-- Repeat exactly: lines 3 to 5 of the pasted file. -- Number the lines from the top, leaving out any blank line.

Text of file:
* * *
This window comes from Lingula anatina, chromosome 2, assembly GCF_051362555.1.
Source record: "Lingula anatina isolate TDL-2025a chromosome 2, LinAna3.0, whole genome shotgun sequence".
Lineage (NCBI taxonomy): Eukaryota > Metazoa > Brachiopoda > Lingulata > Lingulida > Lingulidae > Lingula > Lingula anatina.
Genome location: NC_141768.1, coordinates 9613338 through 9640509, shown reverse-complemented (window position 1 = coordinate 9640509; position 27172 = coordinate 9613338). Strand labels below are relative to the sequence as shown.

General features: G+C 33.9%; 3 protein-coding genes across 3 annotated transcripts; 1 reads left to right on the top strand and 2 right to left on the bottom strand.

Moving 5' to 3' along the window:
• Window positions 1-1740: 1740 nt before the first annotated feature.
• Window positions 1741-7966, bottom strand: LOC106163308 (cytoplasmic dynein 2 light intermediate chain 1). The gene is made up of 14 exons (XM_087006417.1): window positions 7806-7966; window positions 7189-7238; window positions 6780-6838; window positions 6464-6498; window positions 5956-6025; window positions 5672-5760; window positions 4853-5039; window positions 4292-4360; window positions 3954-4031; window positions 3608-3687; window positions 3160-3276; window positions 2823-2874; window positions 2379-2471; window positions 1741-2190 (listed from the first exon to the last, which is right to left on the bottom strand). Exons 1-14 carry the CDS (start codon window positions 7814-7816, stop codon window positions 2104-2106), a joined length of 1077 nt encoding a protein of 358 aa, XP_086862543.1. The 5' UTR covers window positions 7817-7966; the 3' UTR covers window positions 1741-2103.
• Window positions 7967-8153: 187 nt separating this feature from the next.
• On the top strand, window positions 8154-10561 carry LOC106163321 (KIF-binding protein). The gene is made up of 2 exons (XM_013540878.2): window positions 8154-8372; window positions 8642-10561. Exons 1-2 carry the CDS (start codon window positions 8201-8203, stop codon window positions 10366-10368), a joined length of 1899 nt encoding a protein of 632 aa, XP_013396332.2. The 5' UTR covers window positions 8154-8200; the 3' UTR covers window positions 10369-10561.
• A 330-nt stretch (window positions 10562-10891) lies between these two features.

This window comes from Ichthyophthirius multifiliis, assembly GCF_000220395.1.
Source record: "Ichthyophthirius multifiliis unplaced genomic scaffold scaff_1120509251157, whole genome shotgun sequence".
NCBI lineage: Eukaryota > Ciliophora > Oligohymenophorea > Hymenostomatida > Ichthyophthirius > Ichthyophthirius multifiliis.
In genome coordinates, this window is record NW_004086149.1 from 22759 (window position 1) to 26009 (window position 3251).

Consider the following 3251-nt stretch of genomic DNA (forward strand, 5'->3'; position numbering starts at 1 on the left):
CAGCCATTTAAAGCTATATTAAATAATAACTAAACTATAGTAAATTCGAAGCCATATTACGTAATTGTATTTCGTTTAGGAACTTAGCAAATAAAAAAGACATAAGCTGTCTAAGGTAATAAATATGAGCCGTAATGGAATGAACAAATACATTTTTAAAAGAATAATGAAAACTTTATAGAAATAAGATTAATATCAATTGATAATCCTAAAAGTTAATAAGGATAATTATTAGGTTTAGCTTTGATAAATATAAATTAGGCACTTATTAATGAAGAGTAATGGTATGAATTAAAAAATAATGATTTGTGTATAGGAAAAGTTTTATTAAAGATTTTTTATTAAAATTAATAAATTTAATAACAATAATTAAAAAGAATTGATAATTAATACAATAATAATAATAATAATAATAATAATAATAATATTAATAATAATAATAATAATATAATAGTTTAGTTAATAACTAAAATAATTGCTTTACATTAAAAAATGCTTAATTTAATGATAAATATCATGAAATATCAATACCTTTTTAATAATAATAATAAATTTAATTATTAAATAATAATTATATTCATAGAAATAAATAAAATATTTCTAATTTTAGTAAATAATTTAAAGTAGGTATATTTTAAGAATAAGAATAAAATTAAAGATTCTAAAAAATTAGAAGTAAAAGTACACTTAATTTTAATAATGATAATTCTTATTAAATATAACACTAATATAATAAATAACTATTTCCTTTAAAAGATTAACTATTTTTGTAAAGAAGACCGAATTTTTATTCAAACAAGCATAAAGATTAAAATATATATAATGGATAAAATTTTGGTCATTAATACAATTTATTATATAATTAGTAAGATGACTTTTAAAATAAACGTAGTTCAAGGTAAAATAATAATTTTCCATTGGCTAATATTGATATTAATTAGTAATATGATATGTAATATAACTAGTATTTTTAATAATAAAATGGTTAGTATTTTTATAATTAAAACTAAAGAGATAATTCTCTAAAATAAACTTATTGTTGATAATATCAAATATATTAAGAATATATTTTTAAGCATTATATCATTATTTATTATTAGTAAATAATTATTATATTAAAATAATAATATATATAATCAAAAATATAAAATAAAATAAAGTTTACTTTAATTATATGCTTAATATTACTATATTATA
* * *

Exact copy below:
Lineage (NCBI taxonomy): Eukaryota > Metazoa > Brachiopoda > Lingulata > Lingulida > Lingulidae > Lingula > Lingula anatina.
Genome location: NC_141768.1, coordinates 9613338 through 9640509, shown reverse-complemented (window position 1 = coordinate 9640509; position 27172 = coordinate 9613338). Strand labels below are relative to the sequence as shown.

General features: G+C 33.9%; 3 protein-coding genes across 3 annotated transcripts; 1 reads left to right on the top strand and 2 right to left on the bottom strand.